Blackstone cashes up for more big mainland deals
Conditions are right, says chairman of firm on lookout for 'below the trend' property targets
Ray Chan and George Chen
Blackstone Group, the world's largest alternative asset manager, is on track to make big-ticket deals in Asia's property market.
Stephen Schwarzman, a co-founder and chairman of Blackstone, said during a brief visit to Hong Kong on Friday that his firm would not quit the mainland's property market despite growing concerns about the outlook of the real estate sector.
The worries come after years of efforts by Beijing to check rising property prices and speculation.
Blackstone, already one of the largest property investors globally, raised a record US$13.3 billion this month for its seventh real estate fund for Asia and aimed to buy assets at "discount for size", said Schwarzman.
The fund's mandate was to make deals when acquisition targets were "below the trend", he said.
Conditions in Asian markets supported making large purchases, said Schwarzman, citing India, which generated double-digit returns on an unleveraged basis for the firm last year, while Australia also posted meaningful yields.
"We look for deals that allow us to add value by making improvements, and changes to an existing project," he said. Blackstone would not buy a building just because "it looks nice".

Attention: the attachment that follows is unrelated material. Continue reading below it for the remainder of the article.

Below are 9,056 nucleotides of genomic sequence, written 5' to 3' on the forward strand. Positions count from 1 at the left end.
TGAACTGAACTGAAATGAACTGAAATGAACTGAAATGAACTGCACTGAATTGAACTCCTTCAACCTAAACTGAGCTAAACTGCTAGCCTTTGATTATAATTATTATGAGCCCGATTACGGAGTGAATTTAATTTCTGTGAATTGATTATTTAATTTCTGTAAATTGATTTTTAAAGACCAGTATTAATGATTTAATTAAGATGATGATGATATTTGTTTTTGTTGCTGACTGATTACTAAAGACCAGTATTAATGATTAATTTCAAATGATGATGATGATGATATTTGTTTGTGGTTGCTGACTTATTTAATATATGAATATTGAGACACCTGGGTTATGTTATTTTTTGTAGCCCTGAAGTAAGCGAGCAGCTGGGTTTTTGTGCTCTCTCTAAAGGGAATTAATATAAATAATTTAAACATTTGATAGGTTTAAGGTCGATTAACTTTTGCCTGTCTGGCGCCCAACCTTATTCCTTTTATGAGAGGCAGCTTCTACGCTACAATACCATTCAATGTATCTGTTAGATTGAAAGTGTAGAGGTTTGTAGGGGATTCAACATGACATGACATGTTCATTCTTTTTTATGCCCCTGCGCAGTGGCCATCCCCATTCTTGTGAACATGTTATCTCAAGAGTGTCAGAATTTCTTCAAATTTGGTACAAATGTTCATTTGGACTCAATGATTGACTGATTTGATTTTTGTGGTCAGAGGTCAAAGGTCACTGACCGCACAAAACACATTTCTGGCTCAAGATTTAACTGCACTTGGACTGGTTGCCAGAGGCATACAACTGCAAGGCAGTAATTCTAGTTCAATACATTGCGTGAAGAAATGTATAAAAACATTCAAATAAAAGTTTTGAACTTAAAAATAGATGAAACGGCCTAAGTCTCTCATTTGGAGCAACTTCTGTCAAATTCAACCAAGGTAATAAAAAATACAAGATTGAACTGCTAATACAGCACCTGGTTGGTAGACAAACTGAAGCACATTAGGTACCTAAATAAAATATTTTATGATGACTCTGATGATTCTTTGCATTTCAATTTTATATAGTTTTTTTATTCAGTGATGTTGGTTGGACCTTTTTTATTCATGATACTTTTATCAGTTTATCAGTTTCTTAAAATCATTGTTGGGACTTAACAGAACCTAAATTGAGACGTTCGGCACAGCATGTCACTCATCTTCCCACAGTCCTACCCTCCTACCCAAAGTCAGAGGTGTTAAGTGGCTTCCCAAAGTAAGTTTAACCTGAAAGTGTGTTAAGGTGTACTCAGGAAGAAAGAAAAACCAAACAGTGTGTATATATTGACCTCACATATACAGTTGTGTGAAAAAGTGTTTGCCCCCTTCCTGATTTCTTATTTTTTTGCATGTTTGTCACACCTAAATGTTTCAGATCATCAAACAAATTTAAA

Antony Leung Kam-chung, Blackstone's Greater China head, said he was aware of some regulatory struggles between the various mainland government bodies that had become a factor in slowing approvals for fund-raising and deal-making by international private equity investors.
In April, the South China Morning Post reported that the financial community was concerned about two big regulatory agencies that were battling it out behind the scenes for control over the fast-growing private-equity industry.
The China Securities Regulatory Commission, the country's top securities watchdog, argued it should oversee private equity, while the National Development and Reform Commission, the top economic planner, contended it should police the industry.
More recently, even the tax authority on the mainland has been mulling some new rules about investment returns for the private equity business.
Leung, a former financial secretary in the Hong Kong government, said the private-equity industry on the mainland was still in its infancy and private equity investors there faced liquidity issues in the midst of an economic downturn.
Leung, who accompanied Schwarzman during his visit to Hong Kong, said valuation levels for private-equity investors on the mainland were now closely related with values on the public market.
Property valuations on the mainland had become more attractive "on the back of rising income growth and urbanisation, helping overall affordability", he said.